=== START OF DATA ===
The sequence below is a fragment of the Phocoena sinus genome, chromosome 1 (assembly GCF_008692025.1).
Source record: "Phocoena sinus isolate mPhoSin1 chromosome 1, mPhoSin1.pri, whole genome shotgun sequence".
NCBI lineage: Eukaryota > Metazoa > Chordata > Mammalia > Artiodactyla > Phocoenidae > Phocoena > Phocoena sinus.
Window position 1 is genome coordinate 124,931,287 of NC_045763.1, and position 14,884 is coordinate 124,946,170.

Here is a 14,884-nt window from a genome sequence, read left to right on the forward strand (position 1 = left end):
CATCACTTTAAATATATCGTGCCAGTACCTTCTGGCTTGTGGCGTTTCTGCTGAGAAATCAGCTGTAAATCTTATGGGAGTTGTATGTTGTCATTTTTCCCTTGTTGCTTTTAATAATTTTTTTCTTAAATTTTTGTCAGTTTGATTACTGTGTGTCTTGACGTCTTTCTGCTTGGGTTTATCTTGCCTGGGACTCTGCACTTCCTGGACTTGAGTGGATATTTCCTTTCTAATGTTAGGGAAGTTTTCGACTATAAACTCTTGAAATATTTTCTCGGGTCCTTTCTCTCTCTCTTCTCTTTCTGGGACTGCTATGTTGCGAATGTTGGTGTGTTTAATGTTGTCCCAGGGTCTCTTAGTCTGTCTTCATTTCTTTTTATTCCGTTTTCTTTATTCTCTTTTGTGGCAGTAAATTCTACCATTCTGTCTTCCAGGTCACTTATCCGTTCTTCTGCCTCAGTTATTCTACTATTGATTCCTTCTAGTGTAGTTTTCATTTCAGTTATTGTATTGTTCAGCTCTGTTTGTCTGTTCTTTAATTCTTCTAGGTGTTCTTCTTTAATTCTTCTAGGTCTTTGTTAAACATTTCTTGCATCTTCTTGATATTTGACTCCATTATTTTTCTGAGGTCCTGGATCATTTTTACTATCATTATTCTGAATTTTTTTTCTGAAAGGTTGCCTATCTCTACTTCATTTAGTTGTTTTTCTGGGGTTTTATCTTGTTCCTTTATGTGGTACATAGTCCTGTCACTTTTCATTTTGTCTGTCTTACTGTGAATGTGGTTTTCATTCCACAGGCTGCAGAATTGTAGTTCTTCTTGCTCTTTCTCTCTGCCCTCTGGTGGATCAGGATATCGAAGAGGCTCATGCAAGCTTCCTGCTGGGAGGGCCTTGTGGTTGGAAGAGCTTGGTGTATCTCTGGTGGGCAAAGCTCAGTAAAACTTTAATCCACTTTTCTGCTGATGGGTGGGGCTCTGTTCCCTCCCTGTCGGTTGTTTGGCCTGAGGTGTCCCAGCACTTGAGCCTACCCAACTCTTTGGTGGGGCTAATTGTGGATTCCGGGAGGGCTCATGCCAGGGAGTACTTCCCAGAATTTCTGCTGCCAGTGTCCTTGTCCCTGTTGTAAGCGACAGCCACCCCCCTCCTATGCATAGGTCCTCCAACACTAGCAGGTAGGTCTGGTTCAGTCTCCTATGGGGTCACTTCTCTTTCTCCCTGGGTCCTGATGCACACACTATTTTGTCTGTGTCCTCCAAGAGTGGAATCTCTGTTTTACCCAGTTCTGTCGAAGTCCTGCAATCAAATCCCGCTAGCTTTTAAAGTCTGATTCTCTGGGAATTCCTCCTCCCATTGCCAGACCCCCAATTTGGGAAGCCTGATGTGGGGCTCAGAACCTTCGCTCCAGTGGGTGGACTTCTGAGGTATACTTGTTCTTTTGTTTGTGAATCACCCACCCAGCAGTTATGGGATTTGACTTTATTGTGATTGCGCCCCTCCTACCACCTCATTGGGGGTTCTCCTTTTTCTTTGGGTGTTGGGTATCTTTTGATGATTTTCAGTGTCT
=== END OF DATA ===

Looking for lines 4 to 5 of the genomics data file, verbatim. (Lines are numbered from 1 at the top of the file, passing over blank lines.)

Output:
Window position 1 is genome coordinate 124,931,287 of NC_045763.1, and position 14,884 is coordinate 124,946,170.

Here is a 14,884-nt window from a genome sequence, read left to right on the forward strand (position 1 = left end):